Registered Critic: Steven Stanley

Since creating StageSceneLA in 2007, Steven Stanley has reviewed over 2400 productions in and around Los Angeles and commemorated each year’s outstanding achievements with his annual StageSceneLA Scenies. As an actor, he has appeared on the stages of the Lillian Theatre, the Actor’s Group Theatre, the Stephanie Feurie Studio Theatre, the Gardner Stages, the Sierra Madre Playhouse, the San Gabriel Mission Playhouse, and the Whittier Center Theatre. By day he teaches ESL at Cal State L.A.
Sep

Handjob

Theatre Of NOTE’s He Asked For It and Echo Theater Company’s One Of The Nice Ones demonstrated Erik Patterson’s knack for delivering “I didn’t see that coming” twists and Handjob is no exception. If only I could have bought into all those twists this time round.

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Sep

Witch

Is there something you want so badly that you’d give up your soul to get it? That is the question Jen Silverman poses in Witch, her devilishly clever, deliciously laugh-packed, decidedly dark look at gender, class, and the future of life as we know it, set way back in Jacobean England but told in a vernacular as contemporary as the latest Netflix hit.

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Aug

Moby Dick - Rehearsed

With metatheatrical stage adaptations of literary classics almost as commonplace today as cell phones and email, Orson Welles’ Moby Dick — Rehearsed feels like it could have been written last week and not way back in 1955. It’s also as thrilling a production as I’ve seen at Will Geer’s Theatricum Botanicum.

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Aug

Beast on the Moon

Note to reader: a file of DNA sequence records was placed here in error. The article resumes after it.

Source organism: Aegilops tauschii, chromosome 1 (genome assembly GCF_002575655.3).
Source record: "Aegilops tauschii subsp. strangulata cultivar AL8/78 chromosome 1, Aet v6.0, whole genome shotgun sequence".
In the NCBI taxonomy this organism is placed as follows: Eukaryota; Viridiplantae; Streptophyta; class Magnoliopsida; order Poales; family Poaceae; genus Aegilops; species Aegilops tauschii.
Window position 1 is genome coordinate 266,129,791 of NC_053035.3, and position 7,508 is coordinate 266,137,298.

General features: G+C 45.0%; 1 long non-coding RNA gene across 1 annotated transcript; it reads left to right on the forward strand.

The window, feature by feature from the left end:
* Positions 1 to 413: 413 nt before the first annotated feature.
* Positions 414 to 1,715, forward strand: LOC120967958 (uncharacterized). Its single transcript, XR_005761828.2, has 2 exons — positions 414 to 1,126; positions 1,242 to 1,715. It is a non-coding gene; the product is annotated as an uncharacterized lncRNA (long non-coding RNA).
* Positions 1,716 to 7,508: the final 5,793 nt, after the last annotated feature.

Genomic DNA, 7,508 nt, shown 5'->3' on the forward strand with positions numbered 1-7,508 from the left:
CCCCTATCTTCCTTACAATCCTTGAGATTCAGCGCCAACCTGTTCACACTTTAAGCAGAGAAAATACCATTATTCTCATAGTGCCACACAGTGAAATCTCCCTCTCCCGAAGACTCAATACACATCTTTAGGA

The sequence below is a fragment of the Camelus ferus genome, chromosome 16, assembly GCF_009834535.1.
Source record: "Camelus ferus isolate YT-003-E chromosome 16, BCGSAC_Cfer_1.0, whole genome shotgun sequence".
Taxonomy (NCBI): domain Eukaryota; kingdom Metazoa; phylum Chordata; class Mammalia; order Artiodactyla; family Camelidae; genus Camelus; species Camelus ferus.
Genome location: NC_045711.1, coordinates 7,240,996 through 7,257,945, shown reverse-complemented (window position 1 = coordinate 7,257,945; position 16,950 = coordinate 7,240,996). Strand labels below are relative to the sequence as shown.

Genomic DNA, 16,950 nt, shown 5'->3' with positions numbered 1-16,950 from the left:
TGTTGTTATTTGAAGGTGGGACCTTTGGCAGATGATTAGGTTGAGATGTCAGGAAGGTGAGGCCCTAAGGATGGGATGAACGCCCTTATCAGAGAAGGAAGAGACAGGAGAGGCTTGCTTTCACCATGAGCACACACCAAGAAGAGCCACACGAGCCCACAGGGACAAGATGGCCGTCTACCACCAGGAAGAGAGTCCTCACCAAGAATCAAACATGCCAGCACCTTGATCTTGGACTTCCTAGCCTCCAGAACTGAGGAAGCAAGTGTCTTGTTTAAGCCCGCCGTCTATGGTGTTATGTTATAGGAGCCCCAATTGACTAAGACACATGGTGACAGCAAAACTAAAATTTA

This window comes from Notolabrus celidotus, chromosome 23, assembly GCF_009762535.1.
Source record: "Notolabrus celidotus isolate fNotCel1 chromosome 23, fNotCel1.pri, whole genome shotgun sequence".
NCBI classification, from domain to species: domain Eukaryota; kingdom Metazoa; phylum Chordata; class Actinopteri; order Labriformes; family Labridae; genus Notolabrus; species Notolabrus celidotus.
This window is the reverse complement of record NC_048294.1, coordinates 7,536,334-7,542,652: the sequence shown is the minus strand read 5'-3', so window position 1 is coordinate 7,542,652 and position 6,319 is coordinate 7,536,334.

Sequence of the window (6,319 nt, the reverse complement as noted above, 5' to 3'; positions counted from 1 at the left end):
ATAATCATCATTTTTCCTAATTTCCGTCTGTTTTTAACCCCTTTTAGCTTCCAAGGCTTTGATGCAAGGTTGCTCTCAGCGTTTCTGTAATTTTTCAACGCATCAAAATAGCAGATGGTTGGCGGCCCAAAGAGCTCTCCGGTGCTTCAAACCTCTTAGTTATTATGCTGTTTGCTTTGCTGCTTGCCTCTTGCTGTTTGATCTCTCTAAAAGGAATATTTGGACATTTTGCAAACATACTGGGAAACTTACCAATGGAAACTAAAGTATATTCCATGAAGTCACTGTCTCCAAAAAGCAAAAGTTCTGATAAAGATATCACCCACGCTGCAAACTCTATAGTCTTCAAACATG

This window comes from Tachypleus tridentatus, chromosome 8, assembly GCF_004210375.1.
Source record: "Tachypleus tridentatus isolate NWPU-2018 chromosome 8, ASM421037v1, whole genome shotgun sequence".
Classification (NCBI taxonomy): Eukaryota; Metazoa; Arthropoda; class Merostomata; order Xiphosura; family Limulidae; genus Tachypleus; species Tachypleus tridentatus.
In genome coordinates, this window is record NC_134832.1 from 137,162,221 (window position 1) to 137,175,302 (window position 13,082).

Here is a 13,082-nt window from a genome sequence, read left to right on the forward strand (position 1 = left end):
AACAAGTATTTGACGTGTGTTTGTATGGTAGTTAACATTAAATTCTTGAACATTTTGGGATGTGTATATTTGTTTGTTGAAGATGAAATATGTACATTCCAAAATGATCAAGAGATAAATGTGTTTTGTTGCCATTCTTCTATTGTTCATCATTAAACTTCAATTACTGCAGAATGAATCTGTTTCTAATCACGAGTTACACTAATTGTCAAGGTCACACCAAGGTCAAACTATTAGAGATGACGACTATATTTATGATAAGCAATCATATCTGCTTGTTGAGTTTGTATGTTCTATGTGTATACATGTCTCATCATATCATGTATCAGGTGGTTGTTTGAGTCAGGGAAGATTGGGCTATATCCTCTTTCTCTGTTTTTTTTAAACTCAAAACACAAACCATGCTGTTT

If good intentions were all that mattered, then International City Theatre’s production of Richard Kalinoski’s Beast On The Moon would merit raves. Unfortunately, for this reviewer at least, good intentions do not suffice.

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Aug

Early Birds

Early-bird actresses across the land will have good reason to celebrate Schwartz’s crowd-pleaser if it ends up making the regional rounds, and Dames Judi and Maggie could easily take their pick of roles in an Anglicized movie adaptation. In the meantime, Jean Gilpin and Jayne Taini are owning the stage at Atwater Village Theatre and L.A. audiences are reaping the rewards.

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Aug

Hannah and the Dread Gazebo

Theater genres are a matter of taste, and if magic realism is your thing, you may well take to Hannah And The Dread Gazebo in ways this reviewer did not. I for one would have preferred a good deal more realism and a lot less magic.

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Aug

Nick Dear's Frankenstein | California Premiere

You may have seen Frankenstein before (indeed with over sixty film adaptations you almost certainly have) but you have likely never seen it so powerfully and movingly told through a misunderstood monster’s eyes. A Noise Within’s Frankenstein opens its 2019-2020 season in the most thrilling and unforgettable of ways.

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Aug

Dope Queens

Dope Queens, Grafton Doyle’s seamy dissection of the go-nowhere lives of three drug-addicted, fresh-out-of-prison LGBTQ street walkers (two of them gender non-conforming POCs and one a GWM) is not just a major downer, it’s an overwrought, all-over-the-place two-acter that overstays its welcome by at least half an hour.

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Aug

The Skin of Our Teeth

Had Theatricum Botanicum staged its third The Skin Of Our Teeth only a few years back, it wouldn’t have had nearly today’s contemporary relevance. In 2019, it’s a potent reminder not just that the more things may seem for a time to be changing, the more they stay the same, but also that great plays remain great no matter their age.

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Aug